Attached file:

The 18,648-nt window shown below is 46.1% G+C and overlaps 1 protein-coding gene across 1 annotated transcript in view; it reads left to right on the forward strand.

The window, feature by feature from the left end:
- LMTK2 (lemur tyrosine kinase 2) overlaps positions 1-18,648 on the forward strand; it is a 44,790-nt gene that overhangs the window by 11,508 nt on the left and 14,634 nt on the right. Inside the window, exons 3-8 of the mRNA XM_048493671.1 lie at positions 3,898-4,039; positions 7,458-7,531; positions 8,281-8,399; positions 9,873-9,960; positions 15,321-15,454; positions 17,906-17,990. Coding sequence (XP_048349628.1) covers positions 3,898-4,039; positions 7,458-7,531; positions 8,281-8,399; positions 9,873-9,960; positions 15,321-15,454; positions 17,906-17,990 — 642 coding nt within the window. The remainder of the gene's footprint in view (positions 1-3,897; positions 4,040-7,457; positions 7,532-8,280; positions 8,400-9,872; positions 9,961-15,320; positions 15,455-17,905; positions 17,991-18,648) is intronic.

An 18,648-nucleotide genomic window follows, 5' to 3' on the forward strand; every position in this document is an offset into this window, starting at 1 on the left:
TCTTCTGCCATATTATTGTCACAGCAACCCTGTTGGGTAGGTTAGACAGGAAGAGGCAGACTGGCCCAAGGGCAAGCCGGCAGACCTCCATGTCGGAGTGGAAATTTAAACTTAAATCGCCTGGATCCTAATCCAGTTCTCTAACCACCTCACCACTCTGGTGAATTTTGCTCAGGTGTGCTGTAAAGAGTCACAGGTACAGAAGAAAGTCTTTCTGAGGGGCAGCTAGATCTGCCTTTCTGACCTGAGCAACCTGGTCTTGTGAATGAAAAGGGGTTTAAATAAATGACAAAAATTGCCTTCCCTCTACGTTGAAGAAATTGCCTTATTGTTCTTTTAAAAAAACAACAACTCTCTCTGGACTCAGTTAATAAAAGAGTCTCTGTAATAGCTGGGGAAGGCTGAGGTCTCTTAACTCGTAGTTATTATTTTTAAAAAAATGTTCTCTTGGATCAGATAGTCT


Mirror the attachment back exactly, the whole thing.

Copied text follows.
The 18,648-nt window shown below is 46.1% G+C and overlaps 1 protein-coding gene across 1 annotated transcript in view; it reads left to right on the forward strand.

The window, feature by feature from the left end:
- LMTK2 (lemur tyrosine kinase 2) overlaps positions 1-18,648 on the forward strand; it is a 44,790-nt gene that overhangs the window by 11,508 nt on the left and 14,634 nt on the right. Inside the window, exons 3-8 of the mRNA XM_048493671.1 lie at positions 3,898-4,039; positions 7,458-7,531; positions 8,281-8,399; positions 9,873-9,960; positions 15,321-15,454; positions 17,906-17,990. Coding sequence (XP_048349628.1) covers positions 3,898-4,039; positions 7,458-7,531; positions 8,281-8,399; positions 9,873-9,960; positions 15,321-15,454; positions 17,906-17,990 — 642 coding nt within the window. The remainder of the gene's footprint in view (positions 1-3,897; positions 4,040-7,457; positions 7,532-8,280; positions 8,400-9,872; positions 9,961-15,320; positions 15,455-17,905; positions 17,991-18,648) is intronic.

An 18,648-nucleotide genomic window follows, 5' to 3' on the forward strand; every position in this document is an offset into this window, starting at 1 on the left:
TCTTCTGCCATATTATTGTCACAGCAACCCTGTTGGGTAGGTTAGACAGGAAGAGGCAGACTGGCCCAAGGGCAAGCCGGCAGACCTCCATGTCGGAGTGGAAATTTAAACTTAAATCGCCTGGATCCTAATCCAGTTCTCTAACCACCTCACCACTCTGGTGAATTTTGCTCAGGTGTGCTGTAAAGAGTCACAGGTACAGAAGAAAGTCTTTCTGAGGGGCAGCTAGATCTGCCTTTCTGACCTGAGCAACCTGGTCTTGTGAATGAAAAGGGGTTTAAATAAATGACAAAAATTGCCTTCCCTCTACGTTGAAGAAATTGCCTTATTGTTCTTTTAAAAAAACAACAACTCTCTCTGGACTCAGTTAATAAAAGAGTCTCTGTAATAGCTGGGGAAGGCTGAGGTCTCTTAACTCGTAGTTATTATTTTTAAAAAAATGTTCTCTTGGATCAGATAGTCT